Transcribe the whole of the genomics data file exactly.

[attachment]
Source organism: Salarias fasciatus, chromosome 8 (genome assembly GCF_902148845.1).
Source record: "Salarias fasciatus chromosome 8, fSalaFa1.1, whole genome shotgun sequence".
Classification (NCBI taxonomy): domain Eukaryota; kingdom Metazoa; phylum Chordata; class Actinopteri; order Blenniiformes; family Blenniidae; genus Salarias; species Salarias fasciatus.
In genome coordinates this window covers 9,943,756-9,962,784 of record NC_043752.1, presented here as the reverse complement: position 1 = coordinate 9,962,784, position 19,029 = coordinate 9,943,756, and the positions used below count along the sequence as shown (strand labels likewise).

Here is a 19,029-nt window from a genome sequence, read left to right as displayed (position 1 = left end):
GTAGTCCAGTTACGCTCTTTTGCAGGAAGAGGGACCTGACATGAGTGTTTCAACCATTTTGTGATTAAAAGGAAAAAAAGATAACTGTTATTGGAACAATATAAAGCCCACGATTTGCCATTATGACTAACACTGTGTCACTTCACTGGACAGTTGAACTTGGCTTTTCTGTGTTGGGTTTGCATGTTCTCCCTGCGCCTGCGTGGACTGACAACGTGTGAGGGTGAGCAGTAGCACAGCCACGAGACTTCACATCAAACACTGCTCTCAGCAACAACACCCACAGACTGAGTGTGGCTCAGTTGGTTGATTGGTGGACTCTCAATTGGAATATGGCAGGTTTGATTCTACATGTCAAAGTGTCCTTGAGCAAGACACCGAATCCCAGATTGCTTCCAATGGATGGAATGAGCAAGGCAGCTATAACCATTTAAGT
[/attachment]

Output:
Source organism: Salarias fasciatus, chromosome 8 (genome assembly GCF_902148845.1).
Source record: "Salarias fasciatus chromosome 8, fSalaFa1.1, whole genome shotgun sequence".
Classification (NCBI taxonomy): domain Eukaryota; kingdom Metazoa; phylum Chordata; class Actinopteri; order Blenniiformes; family Blenniidae; genus Salarias; species Salarias fasciatus.
In genome coordinates this window covers 9,943,756-9,962,784 of record NC_043752.1, presented here as the reverse complement: position 1 = coordinate 9,962,784, position 19,029 = coordinate 9,943,756, and the positions used below count along the sequence as shown (strand labels likewise).

Here is a 19,029-nt window from a genome sequence, read left to right as displayed (position 1 = left end):
GTAGTCCAGTTACGCTCTTTTGCAGGAAGAGGGACCTGACATGAGTGTTTCAACCATTTTGTGATTAAAAGGAAAAAAAGATAACTGTTATTGGAACAATATAAAGCCCACGATTTGCCATTATGACTAACACTGTGTCACTTCACTGGACAGTTGAACTTGGCTTTTCTGTGTTGGGTTTGCATGTTCTCCCTGCGCCTGCGTGGACTGACAACGTGTGAGGGTGAGCAGTAGCACAGCCACGAGACTTCACATCAAACACTGCTCTCAGCAACAACACCCACAGACTGAGTGTGGCTCAGTTGGTTGATTGGTGGACTCTCAATTGGAATATGGCAGGTTTGATTCTACATGTCAAAGTGTCCTTGAGCAAGACACCGAATCCCAGATTGCTTCCAATGGATGGAATGAGCAAGGCAGCTATAACCATTTAAGT